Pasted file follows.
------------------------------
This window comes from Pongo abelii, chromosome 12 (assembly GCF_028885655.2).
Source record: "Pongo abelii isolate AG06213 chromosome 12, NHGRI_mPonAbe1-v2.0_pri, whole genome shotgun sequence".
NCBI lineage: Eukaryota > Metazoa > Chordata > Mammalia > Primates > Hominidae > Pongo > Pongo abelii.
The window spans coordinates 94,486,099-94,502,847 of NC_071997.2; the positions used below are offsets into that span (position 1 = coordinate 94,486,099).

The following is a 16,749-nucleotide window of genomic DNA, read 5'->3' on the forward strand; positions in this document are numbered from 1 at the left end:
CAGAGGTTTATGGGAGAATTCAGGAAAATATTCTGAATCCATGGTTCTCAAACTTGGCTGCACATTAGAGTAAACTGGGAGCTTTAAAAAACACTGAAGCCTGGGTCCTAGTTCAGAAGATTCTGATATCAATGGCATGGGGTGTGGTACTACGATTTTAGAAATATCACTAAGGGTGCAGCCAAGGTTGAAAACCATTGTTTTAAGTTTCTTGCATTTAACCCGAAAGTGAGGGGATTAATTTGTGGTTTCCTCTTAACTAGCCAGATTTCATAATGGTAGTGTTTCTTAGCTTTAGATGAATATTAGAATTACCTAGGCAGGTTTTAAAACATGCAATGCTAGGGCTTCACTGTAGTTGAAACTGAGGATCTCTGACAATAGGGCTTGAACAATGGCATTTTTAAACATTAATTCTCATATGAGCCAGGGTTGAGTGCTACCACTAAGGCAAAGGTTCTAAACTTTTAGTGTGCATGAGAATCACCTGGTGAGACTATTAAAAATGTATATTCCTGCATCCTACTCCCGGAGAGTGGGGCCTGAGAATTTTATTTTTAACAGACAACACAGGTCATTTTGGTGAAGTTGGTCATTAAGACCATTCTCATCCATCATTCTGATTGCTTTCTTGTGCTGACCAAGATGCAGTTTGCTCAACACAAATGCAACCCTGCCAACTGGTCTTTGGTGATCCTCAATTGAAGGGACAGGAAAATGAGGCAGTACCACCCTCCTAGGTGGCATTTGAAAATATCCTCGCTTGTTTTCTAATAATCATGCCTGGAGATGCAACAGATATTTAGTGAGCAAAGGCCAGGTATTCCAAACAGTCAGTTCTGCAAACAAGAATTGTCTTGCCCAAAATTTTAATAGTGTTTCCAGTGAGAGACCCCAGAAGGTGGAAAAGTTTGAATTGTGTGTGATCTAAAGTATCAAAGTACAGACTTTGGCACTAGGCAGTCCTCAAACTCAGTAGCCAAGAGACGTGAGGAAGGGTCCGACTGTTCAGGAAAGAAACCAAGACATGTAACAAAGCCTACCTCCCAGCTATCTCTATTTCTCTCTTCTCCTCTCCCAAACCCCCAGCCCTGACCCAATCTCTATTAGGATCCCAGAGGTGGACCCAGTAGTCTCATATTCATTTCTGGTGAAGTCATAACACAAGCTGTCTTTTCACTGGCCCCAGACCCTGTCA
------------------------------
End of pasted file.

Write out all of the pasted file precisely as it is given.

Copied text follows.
This window comes from Pongo abelii, chromosome 12 (assembly GCF_028885655.2).
Source record: "Pongo abelii isolate AG06213 chromosome 12, NHGRI_mPonAbe1-v2.0_pri, whole genome shotgun sequence".
NCBI lineage: Eukaryota > Metazoa > Chordata > Mammalia > Primates > Hominidae > Pongo > Pongo abelii.
The window spans coordinates 94,486,099-94,502,847 of NC_071997.2; the positions used below are offsets into that span (position 1 = coordinate 94,486,099).

The following is a 16,749-nucleotide window of genomic DNA, read 5'->3' on the forward strand; positions in this document are numbered from 1 at the left end:
CAGAGGTTTATGGGAGAATTCAGGAAAATATTCTGAATCCATGGTTCTCAAACTTGGCTGCACATTAGAGTAAACTGGGAGCTTTAAAAAACACTGAAGCCTGGGTCCTAGTTCAGAAGATTCTGATATCAATGGCATGGGGTGTGGTACTACGATTTTAGAAATATCACTAAGGGTGCAGCCAAGGTTGAAAACCATTGTTTTAAGTTTCTTGCATTTAACCCGAAAGTGAGGGGATTAATTTGTGGTTTCCTCTTAACTAGCCAGATTTCATAATGGTAGTGTTTCTTAGCTTTAGATGAATATTAGAATTACCTAGGCAGGTTTTAAAACATGCAATGCTAGGGCTTCACTGTAGTTGAAACTGAGGATCTCTGACAATAGGGCTTGAACAATGGCATTTTTAAACATTAATTCTCATATGAGCCAGGGTTGAGTGCTACCACTAAGGCAAAGGTTCTAAACTTTTAGTGTGCATGAGAATCACCTGGTGAGACTATTAAAAATGTATATTCCTGCATCCTACTCCCGGAGAGTGGGGCCTGAGAATTTTATTTTTAACAGACAACACAGGTCATTTTGGTGAAGTTGGTCATTAAGACCATTCTCATCCATCATTCTGATTGCTTTCTTGTGCTGACCAAGATGCAGTTTGCTCAACACAAATGCAACCCTGCCAACTGGTCTTTGGTGATCCTCAATTGAAGGGACAGGAAAATGAGGCAGTACCACCCTCCTAGGTGGCATTTGAAAATATCCTCGCTTGTTTTCTAATAATCATGCCTGGAGATGCAACAGATATTTAGTGAGCAAAGGCCAGGTATTCCAAACAGTCAGTTCTGCAAACAAGAATTGTCTTGCCCAAAATTTTAATAGTGTTTCCAGTGAGAGACCCCAGAAGGTGGAAAAGTTTGAATTGTGTGTGATCTAAAGTATCAAAGTACAGACTTTGGCACTAGGCAGTCCTCAAACTCAGTAGCCAAGAGACGTGAGGAAGGGTCCGACTGTTCAGGAAAGAAACCAAGACATGTAACAAAGCCTACCTCCCAGCTATCTCTATTTCTCTCTTCTCCTCTCCCAAACCCCCAGCCCTGACCCAATCTCTATTAGGATCCCAGAGGTGGACCCAGTAGTCTCATATTCATTTCTGGTGAAGTCATAACACAAGCTGTCTTTTCACTGGCCCCAGACCCTGTCA